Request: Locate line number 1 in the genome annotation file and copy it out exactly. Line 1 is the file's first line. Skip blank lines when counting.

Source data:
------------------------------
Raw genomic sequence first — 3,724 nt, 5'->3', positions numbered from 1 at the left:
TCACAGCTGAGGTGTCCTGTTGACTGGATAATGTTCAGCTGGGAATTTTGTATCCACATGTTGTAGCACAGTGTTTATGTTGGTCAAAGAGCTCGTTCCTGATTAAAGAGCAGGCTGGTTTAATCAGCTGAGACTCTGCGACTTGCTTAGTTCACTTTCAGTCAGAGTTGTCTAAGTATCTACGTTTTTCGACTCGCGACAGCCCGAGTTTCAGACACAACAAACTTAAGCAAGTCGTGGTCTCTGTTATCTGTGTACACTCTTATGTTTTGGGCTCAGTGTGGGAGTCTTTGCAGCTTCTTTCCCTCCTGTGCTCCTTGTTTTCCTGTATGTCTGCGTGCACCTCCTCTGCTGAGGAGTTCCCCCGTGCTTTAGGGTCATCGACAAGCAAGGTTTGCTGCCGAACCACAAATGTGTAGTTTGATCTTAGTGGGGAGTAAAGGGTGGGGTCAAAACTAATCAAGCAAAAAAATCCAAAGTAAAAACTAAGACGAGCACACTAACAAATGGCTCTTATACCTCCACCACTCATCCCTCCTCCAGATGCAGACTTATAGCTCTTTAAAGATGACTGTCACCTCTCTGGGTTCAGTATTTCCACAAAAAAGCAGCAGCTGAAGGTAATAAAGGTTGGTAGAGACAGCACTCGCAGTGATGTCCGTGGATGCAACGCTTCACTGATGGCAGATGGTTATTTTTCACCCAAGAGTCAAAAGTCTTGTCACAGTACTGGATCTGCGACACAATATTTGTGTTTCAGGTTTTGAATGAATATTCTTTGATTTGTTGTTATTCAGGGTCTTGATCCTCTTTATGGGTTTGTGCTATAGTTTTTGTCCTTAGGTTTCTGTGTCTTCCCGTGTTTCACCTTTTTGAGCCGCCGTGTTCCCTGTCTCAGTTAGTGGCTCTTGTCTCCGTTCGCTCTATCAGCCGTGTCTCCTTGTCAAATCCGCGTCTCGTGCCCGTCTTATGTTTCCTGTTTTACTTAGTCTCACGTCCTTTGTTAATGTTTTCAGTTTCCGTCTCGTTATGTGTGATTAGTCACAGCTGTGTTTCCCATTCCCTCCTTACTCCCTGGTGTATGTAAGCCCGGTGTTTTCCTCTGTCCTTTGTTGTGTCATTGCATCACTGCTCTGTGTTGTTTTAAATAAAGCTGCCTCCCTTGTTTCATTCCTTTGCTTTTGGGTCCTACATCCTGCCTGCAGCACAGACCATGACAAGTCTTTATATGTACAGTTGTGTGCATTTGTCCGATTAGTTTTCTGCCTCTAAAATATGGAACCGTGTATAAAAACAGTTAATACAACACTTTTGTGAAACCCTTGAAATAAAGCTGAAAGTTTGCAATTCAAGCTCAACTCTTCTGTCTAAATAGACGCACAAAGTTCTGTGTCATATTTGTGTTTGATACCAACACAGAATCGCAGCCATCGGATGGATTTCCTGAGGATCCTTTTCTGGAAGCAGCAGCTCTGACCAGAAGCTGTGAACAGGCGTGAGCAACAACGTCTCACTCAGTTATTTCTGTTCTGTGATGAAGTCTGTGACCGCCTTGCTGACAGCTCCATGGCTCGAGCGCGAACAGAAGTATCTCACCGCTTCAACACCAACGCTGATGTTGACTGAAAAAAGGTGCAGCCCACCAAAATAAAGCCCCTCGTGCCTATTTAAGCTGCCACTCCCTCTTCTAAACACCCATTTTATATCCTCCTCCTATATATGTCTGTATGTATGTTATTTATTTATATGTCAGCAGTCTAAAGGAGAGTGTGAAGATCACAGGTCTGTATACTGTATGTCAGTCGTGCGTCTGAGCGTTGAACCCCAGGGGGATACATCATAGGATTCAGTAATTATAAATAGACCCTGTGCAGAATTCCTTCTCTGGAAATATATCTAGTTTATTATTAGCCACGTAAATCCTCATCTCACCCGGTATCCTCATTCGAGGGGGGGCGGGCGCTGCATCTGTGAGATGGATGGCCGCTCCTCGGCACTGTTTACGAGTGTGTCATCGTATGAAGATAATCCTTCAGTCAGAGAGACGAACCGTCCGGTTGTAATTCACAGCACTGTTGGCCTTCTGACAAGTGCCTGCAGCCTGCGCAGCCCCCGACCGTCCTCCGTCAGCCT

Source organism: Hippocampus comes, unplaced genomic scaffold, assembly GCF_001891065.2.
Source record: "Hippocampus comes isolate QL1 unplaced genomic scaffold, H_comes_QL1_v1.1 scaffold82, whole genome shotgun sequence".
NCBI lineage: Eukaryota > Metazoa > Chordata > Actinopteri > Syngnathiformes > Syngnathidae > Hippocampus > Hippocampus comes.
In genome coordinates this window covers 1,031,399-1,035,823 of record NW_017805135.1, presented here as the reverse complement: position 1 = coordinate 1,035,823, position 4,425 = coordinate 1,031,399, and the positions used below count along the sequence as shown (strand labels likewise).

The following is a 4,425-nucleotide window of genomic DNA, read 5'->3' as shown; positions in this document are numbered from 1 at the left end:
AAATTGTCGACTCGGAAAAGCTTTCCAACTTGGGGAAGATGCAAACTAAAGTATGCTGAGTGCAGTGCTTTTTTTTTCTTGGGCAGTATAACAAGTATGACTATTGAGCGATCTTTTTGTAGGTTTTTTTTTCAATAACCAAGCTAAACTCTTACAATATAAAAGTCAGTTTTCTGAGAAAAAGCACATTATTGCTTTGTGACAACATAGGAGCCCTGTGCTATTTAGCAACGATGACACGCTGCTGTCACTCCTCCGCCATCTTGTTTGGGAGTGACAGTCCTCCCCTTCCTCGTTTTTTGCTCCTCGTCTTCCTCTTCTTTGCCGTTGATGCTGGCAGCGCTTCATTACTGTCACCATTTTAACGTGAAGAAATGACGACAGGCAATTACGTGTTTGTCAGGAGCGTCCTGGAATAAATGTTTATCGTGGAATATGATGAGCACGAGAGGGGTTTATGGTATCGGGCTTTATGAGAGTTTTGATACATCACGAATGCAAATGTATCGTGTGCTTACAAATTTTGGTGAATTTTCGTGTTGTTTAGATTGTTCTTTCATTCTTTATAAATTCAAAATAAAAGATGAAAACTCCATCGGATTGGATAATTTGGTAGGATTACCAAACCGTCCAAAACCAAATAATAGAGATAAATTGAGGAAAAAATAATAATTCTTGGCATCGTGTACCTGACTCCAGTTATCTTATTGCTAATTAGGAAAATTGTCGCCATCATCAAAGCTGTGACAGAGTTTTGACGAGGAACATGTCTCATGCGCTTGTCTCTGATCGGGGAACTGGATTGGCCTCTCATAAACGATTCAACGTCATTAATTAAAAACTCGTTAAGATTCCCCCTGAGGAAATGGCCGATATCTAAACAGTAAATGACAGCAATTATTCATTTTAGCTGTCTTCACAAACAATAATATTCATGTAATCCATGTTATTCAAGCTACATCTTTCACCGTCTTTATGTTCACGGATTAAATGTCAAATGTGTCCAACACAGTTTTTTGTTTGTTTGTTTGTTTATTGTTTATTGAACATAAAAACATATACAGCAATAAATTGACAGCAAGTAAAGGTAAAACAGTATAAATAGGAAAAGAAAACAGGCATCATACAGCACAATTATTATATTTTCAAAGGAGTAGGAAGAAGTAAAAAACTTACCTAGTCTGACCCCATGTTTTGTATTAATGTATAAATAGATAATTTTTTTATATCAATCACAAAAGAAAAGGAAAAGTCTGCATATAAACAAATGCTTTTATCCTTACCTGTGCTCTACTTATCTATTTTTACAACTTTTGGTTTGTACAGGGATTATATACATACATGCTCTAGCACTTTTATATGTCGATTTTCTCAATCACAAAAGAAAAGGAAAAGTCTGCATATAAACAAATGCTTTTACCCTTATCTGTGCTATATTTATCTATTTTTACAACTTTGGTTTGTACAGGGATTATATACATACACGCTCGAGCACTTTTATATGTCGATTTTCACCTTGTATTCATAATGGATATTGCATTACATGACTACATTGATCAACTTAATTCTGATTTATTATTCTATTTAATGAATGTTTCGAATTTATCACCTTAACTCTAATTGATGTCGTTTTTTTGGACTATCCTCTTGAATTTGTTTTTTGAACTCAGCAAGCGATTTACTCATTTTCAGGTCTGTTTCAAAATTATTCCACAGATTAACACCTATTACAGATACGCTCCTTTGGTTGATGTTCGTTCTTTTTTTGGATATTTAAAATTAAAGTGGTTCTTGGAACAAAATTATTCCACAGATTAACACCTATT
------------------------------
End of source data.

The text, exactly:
Raw genomic sequence first — 3,724 nt, 5'->3', positions numbered from 1 at the left: